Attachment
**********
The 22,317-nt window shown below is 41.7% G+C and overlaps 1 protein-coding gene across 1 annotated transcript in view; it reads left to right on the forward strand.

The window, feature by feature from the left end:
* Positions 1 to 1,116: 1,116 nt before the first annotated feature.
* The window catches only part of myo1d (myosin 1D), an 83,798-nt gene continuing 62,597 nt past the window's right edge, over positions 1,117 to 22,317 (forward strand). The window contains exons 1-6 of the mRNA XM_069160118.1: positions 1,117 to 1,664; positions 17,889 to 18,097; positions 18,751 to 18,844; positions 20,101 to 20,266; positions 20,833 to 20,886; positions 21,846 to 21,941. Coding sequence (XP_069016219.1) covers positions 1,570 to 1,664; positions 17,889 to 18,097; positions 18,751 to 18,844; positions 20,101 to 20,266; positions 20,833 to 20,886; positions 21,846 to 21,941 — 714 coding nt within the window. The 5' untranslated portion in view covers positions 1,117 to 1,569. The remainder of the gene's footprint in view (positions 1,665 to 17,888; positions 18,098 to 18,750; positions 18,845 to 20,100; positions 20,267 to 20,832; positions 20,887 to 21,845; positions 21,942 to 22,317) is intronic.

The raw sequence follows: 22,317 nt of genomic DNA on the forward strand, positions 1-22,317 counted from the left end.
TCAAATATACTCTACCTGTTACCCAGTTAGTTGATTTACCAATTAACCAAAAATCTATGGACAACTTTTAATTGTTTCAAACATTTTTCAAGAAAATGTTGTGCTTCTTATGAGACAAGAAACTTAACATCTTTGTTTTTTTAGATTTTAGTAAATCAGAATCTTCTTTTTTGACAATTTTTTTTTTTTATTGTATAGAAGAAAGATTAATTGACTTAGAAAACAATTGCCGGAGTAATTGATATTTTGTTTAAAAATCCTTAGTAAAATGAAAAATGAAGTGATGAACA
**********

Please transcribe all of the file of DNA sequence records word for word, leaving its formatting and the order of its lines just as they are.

The 22,317-nt window shown below is 41.7% G+C and overlaps 1 protein-coding gene across 1 annotated transcript in view; it reads left to right on the forward strand.

The window, feature by feature from the left end:
* Positions 1 to 1,116: 1,116 nt before the first annotated feature.
* The window catches only part of myo1d (myosin 1D), an 83,798-nt gene continuing 62,597 nt past the window's right edge, over positions 1,117 to 22,317 (forward strand). The window contains exons 1-6 of the mRNA XM_069160118.1: positions 1,117 to 1,664; positions 17,889 to 18,097; positions 18,751 to 18,844; positions 20,101 to 20,266; positions 20,833 to 20,886; positions 21,846 to 21,941. Coding sequence (XP_069016219.1) covers positions 1,570 to 1,664; positions 17,889 to 18,097; positions 18,751 to 18,844; positions 20,101 to 20,266; positions 20,833 to 20,886; positions 21,846 to 21,941 — 714 coding nt within the window. The 5' untranslated portion in view covers positions 1,117 to 1,569. The remainder of the gene's footprint in view (positions 1,665 to 17,888; positions 18,098 to 18,750; positions 18,845 to 20,100; positions 20,267 to 20,832; positions 20,887 to 21,845; positions 21,942 to 22,317) is intronic.

The raw sequence follows: 22,317 nt of genomic DNA on the forward strand, positions 1-22,317 counted from the left end.
TCAAATATACTCTACCTGTTACCCAGTTAGTTGATTTACCAATTAACCAAAAATCTATGGACAACTTTTAATTGTTTCAAACATTTTTCAAGAAAATGTTGTGCTTCTTATGAGACAAGAAACTTAACATCTTTGTTTTTTTAGATTTTAGTAAATCAGAATCTTCTTTTTTGACAATTTTTTTTTTTTATTGTATAGAAGAAAGATTAATTGACTTAGAAAACAATTGCCGGAGTAATTGATATTTTGTTTAAAAATCCTTAGTAAAATGAAAAATGAAGTGATGAACA